Details of Sweden's case against WikiLeaks' Julian Assange

Sexual assault allegations in Sweden against WikiLeaks founder Julian Assange are feeding conspiracy theories and claims that he's being framed. What are the known facts?

Elizabeth Cook/AP Photo
An artist impression by courts artist Elizabeth Cook of WikiLeaks founder Julian Assange's appearance at Westminster Magistrates Court in London, Tuesday, Dec. 7, where he was denied bail after appearing on an extradition warrant from Sweden.

(The original version of this story incorrectly stated that Julian Assange is facing extradition to Sweden over charges of sexual assault. He is in fact wanted for questioning over allegations of sexual assault and no formal charges have been made.)

The media drama surrounding WikiLeaks founder Julian Assange has taken a much darker turn.

Following WikiLeak's release of more than 250,000 US diplomatic cables to media outlets around the world, he's detained in the UK awaiting deportation to Sweden on allegations he sexually assaulted two women there in August.

His lawyer is warning that Assange has distributed the digital equivalent of a "thermonuclear device" in case something happens to him, and his defenders insist that the allegations are fabricated in an attempt to get him to Sweden – perhaps, they hint, because the country has a strong extradition treaty with the US.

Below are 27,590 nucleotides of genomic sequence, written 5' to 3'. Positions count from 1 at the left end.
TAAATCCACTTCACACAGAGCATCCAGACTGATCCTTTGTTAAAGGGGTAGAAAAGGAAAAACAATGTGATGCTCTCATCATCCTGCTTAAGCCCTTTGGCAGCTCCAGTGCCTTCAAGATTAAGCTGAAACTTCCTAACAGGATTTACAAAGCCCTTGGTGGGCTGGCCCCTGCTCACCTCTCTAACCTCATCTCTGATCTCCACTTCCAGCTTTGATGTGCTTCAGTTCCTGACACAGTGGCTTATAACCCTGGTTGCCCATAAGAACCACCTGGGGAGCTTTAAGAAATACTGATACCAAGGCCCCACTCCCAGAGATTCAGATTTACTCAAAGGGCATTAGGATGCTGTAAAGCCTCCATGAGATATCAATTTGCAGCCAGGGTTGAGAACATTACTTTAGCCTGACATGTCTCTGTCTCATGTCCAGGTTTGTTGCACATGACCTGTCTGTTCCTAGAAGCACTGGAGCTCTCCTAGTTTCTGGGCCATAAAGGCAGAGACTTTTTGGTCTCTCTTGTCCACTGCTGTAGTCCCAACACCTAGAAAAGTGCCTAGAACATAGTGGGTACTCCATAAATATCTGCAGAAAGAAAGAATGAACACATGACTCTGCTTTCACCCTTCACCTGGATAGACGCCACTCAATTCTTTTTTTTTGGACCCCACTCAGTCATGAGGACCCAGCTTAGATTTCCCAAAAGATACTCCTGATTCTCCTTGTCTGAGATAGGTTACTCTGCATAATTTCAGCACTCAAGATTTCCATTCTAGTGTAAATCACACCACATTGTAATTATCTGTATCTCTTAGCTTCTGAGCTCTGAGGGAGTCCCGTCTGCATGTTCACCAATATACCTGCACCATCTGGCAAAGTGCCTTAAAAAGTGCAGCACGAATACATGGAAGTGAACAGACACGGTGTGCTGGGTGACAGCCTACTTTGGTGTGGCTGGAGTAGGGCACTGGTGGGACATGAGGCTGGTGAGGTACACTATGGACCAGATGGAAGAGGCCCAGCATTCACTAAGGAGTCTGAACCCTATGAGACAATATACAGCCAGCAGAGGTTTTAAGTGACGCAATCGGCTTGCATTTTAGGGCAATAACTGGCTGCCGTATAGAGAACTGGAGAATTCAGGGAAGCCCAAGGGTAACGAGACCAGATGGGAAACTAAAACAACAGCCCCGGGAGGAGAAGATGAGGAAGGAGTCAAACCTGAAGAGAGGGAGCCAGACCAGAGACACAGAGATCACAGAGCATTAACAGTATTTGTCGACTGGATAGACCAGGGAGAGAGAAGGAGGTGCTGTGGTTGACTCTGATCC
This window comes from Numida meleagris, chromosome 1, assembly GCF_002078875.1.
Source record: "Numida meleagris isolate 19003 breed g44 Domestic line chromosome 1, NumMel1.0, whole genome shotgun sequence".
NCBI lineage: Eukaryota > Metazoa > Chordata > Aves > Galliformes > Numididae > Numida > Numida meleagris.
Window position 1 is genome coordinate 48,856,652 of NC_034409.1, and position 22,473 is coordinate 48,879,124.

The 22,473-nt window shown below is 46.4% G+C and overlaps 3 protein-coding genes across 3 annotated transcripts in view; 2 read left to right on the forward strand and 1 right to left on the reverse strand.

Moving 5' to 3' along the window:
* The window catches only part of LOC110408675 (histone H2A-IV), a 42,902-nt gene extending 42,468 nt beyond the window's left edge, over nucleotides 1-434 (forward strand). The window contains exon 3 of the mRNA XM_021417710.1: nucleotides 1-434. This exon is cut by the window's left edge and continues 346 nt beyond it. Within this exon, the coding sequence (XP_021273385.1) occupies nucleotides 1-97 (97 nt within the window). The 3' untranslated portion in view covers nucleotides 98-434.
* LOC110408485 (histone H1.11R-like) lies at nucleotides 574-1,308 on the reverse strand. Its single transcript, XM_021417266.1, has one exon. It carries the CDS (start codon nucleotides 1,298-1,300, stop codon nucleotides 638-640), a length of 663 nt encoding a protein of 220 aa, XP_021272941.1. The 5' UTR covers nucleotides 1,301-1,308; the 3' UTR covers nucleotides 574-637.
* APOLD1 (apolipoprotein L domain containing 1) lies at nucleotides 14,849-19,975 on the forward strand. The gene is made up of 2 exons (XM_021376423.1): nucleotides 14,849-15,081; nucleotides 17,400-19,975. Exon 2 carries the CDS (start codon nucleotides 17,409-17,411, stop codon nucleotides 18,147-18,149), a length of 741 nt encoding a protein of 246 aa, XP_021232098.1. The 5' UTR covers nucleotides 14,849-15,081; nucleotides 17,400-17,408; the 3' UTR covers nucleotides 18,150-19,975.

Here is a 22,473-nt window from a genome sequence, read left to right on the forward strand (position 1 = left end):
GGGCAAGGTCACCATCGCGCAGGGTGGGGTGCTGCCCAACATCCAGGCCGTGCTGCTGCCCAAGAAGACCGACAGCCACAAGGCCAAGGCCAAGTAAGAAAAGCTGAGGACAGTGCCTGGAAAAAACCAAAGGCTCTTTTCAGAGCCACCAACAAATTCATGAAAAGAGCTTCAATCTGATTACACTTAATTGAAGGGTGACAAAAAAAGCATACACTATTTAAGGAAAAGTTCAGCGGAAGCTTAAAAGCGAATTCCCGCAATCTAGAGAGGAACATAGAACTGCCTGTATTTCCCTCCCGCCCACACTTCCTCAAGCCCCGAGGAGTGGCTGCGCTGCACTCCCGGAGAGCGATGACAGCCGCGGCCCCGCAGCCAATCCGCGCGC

But lawyer Gemma Lindfield, representing the Swedish state, told a London court yesterday that politics and Assange's activism have nothing to do with the case. In her telling, it's a simple case of credible allegations of rape being made against Assange by two women, and that he should be brought to Sweden to stand trial.

The circumstances of the case – both women told Swedish police they had at least one consensual sexual encounter with Assange – has fueled plenty of online rumor and disinformation. A mention from the Swedish police and press reports that Assange failed to use a condom in one instance, and that in another his condom broke, have led to many false claims that having unprotected sex is illegal in Sweden, and that the country has a "broken condom law."

The reality is more prosaic.

As Ms. Lindfield tells it, the two women had withdrawn their consent to have sex with Assange either during or immediately before the act. As a result, he is charged with four violations of Sweden's criminal code on sex crimes. The first woman, "Miss A," whom Assange knew from Swedish activist circles, alleges that he coerced her to have sex. He's also charged with refusing to wear a condom, despite being asked to by "Miss A."

In the case of "Miss W," as she was described in court, he's also alleged to have "sexually exploited" the fact that she was asleep to have sex with her on Aug. 17. Article 3 of Sweden's criminal code on sex crimes indicates that she could not be reasonably expected to have given consent in that state. "A person who induces another person to engage in a sexual act by gross abuse of his or her dependent state shall be sentenced for sexual exploitation to imprisonment for at most two years," Article 3 says. "The same shall apply to a person who engages in a sexual act with another person by improperly taking advantage of the fact that the latter is helpless or in some other state of incapacitation."